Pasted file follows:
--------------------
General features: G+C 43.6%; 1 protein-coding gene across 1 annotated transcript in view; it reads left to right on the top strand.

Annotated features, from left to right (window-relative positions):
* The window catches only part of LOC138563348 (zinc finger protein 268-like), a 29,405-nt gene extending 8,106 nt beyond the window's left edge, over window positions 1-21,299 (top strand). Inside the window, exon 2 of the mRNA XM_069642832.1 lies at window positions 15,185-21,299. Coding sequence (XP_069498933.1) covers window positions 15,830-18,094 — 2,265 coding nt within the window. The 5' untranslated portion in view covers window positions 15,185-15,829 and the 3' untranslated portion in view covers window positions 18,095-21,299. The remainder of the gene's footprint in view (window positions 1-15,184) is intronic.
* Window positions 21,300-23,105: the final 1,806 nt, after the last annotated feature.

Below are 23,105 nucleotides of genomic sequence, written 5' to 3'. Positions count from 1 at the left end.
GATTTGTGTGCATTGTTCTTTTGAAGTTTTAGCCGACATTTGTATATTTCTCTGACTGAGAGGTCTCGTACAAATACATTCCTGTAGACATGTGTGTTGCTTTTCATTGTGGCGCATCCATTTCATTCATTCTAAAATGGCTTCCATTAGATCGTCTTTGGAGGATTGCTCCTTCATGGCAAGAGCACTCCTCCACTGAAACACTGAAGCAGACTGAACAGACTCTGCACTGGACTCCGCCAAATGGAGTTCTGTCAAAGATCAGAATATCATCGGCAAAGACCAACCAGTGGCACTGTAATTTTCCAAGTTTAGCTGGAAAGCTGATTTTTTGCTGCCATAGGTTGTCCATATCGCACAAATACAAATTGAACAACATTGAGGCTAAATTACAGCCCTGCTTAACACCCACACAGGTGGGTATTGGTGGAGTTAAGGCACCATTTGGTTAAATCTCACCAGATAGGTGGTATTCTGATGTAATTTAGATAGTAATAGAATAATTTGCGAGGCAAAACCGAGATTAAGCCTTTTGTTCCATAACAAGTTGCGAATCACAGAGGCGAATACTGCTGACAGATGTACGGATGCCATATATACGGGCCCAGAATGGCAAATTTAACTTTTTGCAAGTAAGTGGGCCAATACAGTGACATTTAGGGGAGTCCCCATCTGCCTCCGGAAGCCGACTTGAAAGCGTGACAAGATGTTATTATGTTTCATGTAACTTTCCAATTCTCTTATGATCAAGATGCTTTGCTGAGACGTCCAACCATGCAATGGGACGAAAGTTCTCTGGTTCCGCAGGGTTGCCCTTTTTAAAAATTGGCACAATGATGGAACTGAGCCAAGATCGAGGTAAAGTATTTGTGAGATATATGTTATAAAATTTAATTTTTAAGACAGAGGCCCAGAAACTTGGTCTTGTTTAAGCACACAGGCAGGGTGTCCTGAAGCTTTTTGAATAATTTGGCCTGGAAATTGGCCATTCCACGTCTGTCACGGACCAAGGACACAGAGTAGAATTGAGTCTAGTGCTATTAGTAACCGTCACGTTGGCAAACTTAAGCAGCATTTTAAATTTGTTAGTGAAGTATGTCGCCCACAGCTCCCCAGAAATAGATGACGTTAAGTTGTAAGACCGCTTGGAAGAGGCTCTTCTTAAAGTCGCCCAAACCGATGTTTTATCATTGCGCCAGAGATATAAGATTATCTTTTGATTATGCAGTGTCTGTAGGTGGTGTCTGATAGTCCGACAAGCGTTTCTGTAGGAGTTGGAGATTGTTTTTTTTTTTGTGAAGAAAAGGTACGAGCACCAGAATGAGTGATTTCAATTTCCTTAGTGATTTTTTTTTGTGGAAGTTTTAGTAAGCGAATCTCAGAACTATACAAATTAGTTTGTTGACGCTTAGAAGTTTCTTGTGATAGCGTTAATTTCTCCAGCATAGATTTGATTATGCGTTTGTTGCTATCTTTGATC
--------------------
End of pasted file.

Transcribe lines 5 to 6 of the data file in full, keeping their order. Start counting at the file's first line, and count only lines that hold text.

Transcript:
Below are 23,105 nucleotides of genomic sequence, written 5' to 3'. Positions count from 1 at the left end.
GATTTGTGTGCATTGTTCTTTTGAAGTTTTAGCCGACATTTGTATATTTCTCTGACTGAGAGGTCTCGTACAAATACATTCCTGTAGACATGTGTGTTGCTTTTCATTGTGGCGCATCCATTTCATTCATTCTAAAATGGCTTCCATTAGATCGTCTTTGGAGGATTGCTCCTTCATGGCAAGAGCACTCCTCCACTGAAACACTGAAGCAGACTGAACAGACTCTGCACTGGACTCCGCCAAATGGAGTTCTGTCAAAGATCAGAATATCATCGGCAAAGACCAACCAGTGGCACTGTAATTTTCCAAGTTTAGCTGGAAAGCTGATTTTTTGCTGCCATAGGTTGTCCATATCGCACAAATACAAATTGAACAACATTGAGGCTAAATTACAGCCCTGCTTAACACCCACACAGGTGGGTATTGGTGGAGTTAAGGCACCATTTGGTTAAATCTCACCAGATAGGTGGTATTCTGATGTAATTTAGATAGTAATAGAATAATTTGCGAGGCAAAACCGAGATTAAGCCTTTTGTTCCATAACAAGTTGCGAATCACAGAGGCGAATACTGCTGACAGATGTACGGATGCCATATATACGGGCCCAGAATGGCAAATTTAACTTTTTGCAAGTAAGTGGGCCAATACAGTGACATTTAGGGGAGTCCCCATCTGCCTCCGGAAGCCGACTTGAAAGCGTGACAAGATGTTATTATGTTTCATGTAACTTTCCAATTCTCTTATGATCAAGATGCTTTGCTGAGACGTCCAACCATGCAATGGGACGAAAGTTCTCTGGTTCCGCAGGGTTGCCCTTTTTAAAAATTGGCACAATGATGGAACTGAGCCAAGATCGAGGTAAAGTATTTGTGAGATATATGTTATAAAATTTAATTTTTAAGACAGAGGCCCAGAAACTTGGTCTTGTTTAAGCACACAGGCAGGGTGTCCTGAAGCTTTTTGAATAATTTGGCCTGGAAATTGGCCATTCCACGTCTGTCACGGACCAAGGACACAGAGTAGAATTGAGTCTAGTGCTATTAGTAACCGTCACGTTGGCAAACTTAAGCAGCATTTTAAATTTGTTAGTGAAGTATGTCGCCCACAGCTCCCCAGAAATAGATGACGTTAAGTTGTAAGACCGCTTGGAAGAGGCTCTTCTTAAAGTCGCCCAAACCGATGTTTTATCATTGCGCCAGAGATATAAGATTATCTTTTGATTATGCAGTGTCTGTAGGTGGTGTCTGATAGTCCGACAAGCGTTTCTGTAGGAGTTGGAGATTGTTTTTTTTTTTGTGAAGAAAAGGTACGAGCACCAGAATGAGTGATTTCAATTTCCTTAGTGATTTTTTTTTGTGGAAGTTTTAGTAAGCGAATCTCAGAACTATACAAATTAGTTTGTTGACGCTTAGAAGTTTCTTGTGATAGCGTTAATTTCTCCAGCATAGATTTGATTATGCGTTTGTTGCTATCTTTGATC